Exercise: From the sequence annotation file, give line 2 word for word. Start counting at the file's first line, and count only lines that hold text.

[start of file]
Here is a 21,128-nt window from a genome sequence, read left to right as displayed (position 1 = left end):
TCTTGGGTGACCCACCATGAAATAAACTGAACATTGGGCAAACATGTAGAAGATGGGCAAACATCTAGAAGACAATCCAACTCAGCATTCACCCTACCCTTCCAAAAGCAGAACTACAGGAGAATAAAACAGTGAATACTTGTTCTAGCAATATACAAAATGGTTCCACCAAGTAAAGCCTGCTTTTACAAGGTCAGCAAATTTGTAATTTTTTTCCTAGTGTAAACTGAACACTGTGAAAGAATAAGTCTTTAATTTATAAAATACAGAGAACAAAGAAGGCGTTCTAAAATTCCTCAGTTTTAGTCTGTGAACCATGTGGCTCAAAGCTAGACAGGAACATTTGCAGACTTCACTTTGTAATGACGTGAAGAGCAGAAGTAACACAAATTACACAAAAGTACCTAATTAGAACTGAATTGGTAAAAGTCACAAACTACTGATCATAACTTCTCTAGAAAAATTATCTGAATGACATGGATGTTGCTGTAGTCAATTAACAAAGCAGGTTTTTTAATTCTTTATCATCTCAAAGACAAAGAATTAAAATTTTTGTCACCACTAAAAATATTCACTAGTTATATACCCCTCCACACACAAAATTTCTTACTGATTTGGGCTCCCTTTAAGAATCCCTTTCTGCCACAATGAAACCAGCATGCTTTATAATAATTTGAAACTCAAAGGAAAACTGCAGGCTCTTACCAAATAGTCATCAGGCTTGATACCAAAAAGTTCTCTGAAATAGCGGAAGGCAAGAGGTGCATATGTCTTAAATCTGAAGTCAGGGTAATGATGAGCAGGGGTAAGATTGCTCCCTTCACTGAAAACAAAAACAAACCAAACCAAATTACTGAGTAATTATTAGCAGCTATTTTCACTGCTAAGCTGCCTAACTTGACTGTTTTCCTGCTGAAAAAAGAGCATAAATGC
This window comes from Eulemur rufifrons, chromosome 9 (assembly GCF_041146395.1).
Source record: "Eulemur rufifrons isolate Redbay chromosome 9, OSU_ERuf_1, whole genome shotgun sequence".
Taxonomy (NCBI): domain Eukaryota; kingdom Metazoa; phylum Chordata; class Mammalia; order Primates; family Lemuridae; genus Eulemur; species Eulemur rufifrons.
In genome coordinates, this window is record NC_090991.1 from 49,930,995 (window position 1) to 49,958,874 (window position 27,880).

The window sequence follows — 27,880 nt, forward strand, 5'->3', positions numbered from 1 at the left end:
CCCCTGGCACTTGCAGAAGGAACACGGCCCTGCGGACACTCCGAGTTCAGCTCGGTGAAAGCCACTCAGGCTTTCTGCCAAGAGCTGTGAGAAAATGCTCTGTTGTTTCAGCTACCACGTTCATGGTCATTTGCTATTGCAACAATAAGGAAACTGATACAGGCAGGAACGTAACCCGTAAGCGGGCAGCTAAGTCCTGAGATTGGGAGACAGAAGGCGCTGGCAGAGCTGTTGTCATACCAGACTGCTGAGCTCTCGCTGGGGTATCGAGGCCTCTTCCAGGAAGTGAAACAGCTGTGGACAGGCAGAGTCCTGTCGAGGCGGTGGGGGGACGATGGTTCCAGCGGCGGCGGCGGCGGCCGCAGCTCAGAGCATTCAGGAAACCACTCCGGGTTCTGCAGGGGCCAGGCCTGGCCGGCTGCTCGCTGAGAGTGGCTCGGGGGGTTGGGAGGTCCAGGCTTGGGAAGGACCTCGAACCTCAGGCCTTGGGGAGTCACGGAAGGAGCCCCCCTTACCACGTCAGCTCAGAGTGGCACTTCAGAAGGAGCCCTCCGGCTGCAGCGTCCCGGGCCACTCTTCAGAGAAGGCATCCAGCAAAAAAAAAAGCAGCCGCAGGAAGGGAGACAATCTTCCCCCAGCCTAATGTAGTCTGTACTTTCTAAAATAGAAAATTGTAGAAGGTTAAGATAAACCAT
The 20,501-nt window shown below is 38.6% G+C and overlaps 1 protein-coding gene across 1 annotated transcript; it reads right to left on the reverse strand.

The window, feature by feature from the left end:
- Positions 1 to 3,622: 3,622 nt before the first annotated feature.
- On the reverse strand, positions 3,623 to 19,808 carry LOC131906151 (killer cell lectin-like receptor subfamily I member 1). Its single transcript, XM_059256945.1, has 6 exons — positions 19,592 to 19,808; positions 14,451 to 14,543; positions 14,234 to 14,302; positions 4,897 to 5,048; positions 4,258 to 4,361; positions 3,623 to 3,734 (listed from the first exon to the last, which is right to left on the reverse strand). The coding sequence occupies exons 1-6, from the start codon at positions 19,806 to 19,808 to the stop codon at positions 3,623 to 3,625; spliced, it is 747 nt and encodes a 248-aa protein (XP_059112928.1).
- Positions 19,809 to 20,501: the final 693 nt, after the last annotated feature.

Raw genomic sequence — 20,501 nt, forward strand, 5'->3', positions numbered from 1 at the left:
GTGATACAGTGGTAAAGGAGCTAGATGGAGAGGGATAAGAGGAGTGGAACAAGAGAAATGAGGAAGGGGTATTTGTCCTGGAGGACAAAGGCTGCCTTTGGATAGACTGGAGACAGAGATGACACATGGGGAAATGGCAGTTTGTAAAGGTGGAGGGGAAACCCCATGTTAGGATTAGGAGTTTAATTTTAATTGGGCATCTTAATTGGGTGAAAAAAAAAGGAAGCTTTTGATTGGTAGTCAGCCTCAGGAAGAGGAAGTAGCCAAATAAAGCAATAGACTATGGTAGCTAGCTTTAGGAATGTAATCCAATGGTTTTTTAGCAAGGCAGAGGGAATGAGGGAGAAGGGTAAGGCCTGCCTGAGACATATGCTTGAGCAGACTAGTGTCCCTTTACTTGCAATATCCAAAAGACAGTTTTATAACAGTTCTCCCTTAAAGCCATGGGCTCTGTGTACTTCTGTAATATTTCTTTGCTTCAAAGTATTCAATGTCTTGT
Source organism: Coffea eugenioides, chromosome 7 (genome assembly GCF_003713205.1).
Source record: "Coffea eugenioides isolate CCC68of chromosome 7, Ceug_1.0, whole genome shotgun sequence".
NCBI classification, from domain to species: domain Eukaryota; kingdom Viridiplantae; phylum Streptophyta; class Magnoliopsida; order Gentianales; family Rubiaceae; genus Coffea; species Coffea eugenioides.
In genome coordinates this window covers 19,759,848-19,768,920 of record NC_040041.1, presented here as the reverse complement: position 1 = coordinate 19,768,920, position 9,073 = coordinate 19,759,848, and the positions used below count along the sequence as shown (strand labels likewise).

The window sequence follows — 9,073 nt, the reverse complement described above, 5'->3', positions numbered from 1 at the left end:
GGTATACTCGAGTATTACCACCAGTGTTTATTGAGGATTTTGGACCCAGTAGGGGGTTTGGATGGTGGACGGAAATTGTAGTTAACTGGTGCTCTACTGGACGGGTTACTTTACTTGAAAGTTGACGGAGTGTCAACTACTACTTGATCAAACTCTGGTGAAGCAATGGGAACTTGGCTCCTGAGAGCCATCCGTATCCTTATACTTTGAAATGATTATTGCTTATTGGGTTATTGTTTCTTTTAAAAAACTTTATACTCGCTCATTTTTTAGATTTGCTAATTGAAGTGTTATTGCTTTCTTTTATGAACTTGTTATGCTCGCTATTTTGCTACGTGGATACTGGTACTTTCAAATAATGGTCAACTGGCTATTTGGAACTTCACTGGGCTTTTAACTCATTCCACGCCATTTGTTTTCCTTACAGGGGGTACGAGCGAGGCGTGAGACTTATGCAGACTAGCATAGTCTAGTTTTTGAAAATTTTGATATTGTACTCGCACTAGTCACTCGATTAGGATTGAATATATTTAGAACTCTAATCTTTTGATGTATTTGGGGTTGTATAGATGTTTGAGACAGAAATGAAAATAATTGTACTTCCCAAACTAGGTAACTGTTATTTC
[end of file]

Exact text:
TCTTGGGTGACCCACCATGAAATAAACTGAACATTGGGCAAACATGTAGAAGATGGGCAAACATCTAGAAGACAATCCAACTCAGCATTCACCCTACCCTTCCAAAAGCAGAACTACAGGAGAATAAAACAGTGAATACTTGTTCTAGCAATATACAAAATGGTTCCACCAAGTAAAGCCTGCTTTTACAAGGTCAGCAAATTTGTAATTTTTTTCCTAGTGTAAACTGAACACTGTGAAAGAATAAGTCTTTAATTTATAAAATACAGAGAACAAAGAAGGCGTTCTAAAATTCCTCAGTTTTAGTCTGTGAACCATGTGGCTCAAAGCTAGACAGGAACATTTGCAGACTTCACTTTGTAATGACGTGAAGAGCAGAAGTAACACAAATTACACAAAAGTACCTAATTAGAACTGAATTGGTAAAAGTCACAAACTACTGATCATAACTTCTCTAGAAAAATTATCTGAATGACATGGATGTTGCTGTAGTCAATTAACAAAGCAGGTTTTTTAATTCTTTATCATCTCAAAGACAAAGAATTAAAATTTTTGTCACCACTAAAAATATTCACTAGTTATATACCCCTCCACACACAAAATTTCTTACTGATTTGGGCTCCCTTTAAGAATCCCTTTCTGCCACAATGAAACCAGCATGCTTTATAATAATTTGAAACTCAAAGGAAAACTGCAGGCTCTTACCAAATAGTCATCAGGCTTGATACCAAAAAGTTCTCTGAAATAGCGGAAGGCAAGAGGTGCATATGTCTTAAATCTGAAGTCAGGGTAATGATGAGCAGGGGTAAGATTGCTCCCTTCACTGAAAACAAAAACAAACCAAACCAAATTACTGAGTAATTATTAGCAGCTATTTTCACTGCTAAGCTGCCTAACTTGACTGTTTTCCTGCTGAAAAAAGAGCATAAATGC